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May it please the honourable Gentlemen of the Senate to peruse the following thoughts dictated by humanity & love of my Country. A few minutes since I told General Knox I wished to be sent against the Indians as soon as possible, & that I knew some of the Senate allso wished it. General Knox replyed then lett them send you I am your friend. Therefore Gentlemen, I hope you will be pleased to...
I beg the enclosed may be read in your Honorable House. My former Petitions, and other Papers respecting Mr. Churchmans Conduct, I have in my pocket, and wish they may be read also Your mo: obedt: / hble servt: DNA : RG 46—Records of the U.S. Senate.
The Petition of John Macpherson most respectfully Sheweth That his attachment to and desire to serve this Country has been the cause of his loosing an independent fortune by the Revolution. Therefore he begs liberty to relate the following facts, viz. That he has enriched North America more than any man of his station ever did, as he took more prizes in the French War than any other person...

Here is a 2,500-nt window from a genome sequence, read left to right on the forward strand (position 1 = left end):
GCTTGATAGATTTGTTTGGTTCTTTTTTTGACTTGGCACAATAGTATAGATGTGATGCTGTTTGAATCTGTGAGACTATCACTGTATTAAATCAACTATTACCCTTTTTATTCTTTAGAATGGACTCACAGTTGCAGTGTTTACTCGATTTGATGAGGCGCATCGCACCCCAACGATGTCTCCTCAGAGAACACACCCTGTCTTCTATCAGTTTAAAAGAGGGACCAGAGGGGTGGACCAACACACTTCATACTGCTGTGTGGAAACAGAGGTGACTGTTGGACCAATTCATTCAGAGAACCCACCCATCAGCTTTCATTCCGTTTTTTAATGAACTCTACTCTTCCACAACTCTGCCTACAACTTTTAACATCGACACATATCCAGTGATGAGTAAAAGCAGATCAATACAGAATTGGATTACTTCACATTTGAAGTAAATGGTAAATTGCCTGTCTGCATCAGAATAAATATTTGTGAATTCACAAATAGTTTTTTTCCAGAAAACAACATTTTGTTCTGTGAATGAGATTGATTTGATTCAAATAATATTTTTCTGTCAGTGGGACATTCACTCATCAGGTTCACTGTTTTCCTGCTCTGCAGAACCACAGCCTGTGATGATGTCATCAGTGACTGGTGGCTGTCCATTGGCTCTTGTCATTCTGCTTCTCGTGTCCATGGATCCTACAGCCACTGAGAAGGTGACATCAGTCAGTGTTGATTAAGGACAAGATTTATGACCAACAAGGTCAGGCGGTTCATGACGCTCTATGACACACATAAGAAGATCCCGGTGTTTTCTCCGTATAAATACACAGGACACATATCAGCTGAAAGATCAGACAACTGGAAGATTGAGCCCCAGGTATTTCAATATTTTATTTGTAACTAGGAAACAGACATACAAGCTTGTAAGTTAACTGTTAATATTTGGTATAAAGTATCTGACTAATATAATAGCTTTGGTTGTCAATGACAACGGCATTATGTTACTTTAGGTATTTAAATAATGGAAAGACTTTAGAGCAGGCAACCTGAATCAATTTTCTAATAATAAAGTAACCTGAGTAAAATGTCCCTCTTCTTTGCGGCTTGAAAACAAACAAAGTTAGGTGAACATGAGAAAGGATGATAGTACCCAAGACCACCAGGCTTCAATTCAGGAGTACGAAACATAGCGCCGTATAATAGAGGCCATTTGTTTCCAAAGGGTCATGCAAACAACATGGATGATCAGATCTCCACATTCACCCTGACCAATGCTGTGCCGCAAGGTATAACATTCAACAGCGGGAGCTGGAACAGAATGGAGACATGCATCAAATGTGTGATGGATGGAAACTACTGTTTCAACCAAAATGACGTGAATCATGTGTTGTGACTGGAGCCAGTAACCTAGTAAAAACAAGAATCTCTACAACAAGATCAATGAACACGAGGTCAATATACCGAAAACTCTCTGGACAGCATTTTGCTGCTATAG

As I propose seting of for Philadelphia Tomorrow or next day, I did myself the honor to wait upon the Vice President; to take a dutiful leave of him and family. As Mr John Adams has long honor’d me with sincere friendship; I communicated to him, some Improvements of my Own; in the Art of war, he was pleased to reply he was a perfect Stranger to war, but thought it wou’d be proper I Shou’d wait...
May it please your Exclency to let me know, your opinion of my plan for the Federal City. If your Excelency approves of it, I will as soon as possible get one done by a person with two Arms. I mean to draw a plan for the whole City. I now form ideas, what it will be a Hundred years hence; nor, do I think, I am too sanguine, in firmly beleaving that if built as I hope it will be, it’s...
[ Philadelphia ], Almond Street, No. 50, 28 July 1791 . He asks TJ to read the enclosed papers; he will call the next day to get them back. For seven years he has struggled between the first law of nature and parental affection; none but a tender parent can know what he has suffered; and now self preservation and duty to other children have prevailed: “I must now prove to the public, that I...